This section is from the book "Anatomy Of The Arteries Of The Human Body", by John Hatch Power. Also available from Amazon: Anatomy of the Arteries of the Human Body, with the Descriptive Anatomy of the Heart.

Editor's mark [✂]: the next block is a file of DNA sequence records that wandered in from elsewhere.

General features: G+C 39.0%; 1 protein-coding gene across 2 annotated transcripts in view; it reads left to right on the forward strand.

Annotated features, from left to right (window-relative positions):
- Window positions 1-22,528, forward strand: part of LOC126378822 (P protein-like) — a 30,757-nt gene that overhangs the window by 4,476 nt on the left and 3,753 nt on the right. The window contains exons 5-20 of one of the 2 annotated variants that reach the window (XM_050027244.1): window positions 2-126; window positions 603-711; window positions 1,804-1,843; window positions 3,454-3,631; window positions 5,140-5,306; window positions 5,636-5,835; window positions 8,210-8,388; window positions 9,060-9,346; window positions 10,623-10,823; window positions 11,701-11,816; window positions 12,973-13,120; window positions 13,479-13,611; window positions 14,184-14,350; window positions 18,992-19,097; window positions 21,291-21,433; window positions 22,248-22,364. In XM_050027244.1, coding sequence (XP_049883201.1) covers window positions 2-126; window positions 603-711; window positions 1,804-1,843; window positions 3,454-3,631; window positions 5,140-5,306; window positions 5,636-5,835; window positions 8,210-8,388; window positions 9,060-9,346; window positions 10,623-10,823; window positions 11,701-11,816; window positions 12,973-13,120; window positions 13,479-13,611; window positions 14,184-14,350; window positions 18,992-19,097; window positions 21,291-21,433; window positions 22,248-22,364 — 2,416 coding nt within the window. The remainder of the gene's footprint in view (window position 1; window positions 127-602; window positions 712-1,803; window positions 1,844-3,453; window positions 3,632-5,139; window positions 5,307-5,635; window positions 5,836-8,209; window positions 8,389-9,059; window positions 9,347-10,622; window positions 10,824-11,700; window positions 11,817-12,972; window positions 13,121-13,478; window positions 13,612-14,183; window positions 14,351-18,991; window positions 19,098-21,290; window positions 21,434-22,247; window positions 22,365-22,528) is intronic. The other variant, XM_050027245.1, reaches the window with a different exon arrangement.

This cavity also is of a conical form: its apex constitutes, in the adult, the apex of the heart: and its base has an arterial, and an auricular opening. The interior of the left ventricle may be exposed by an incision similar to that recommended when speaking of the right: the arterial opening thus exposed, will be found in front of the auriculo-ventricular aperture, and a little to its right side. The auriculo-ventricular opening is guarded by two triangular folds of the lining membrane, which constitute the mitral valve of Vesalius. The anterior lamina of this valve is much larger than the posterior, and has been correctly termed the valvular septum of Lieutaud of the left ventricle ; that anatomist supposed that it was applied against the orifice of the aorta while the ventricle was filling: this appears possible, as the aortic opening is in front of the auriculo-ventricular, and the substance of this valve separates the two openings from each other. The mitral valve is similar in structure to the tricuspid : it does not, however, admit of regurgitation of the blood from the left ventricle into the left auricle; and the two surfaces of the anterior division of the valve are equally smooth;—the posterior surface for the purpose of facilitating the flow of blood from the auricle into the ventricle ; and the anterior, the flow from the ventricle into the aorta. In this respect this portion of the valve differs from the posterior, and from the three portions of the tricuspid valve. The muscular structure of this ventricle is much thicker and stronger than that of the right ventricle.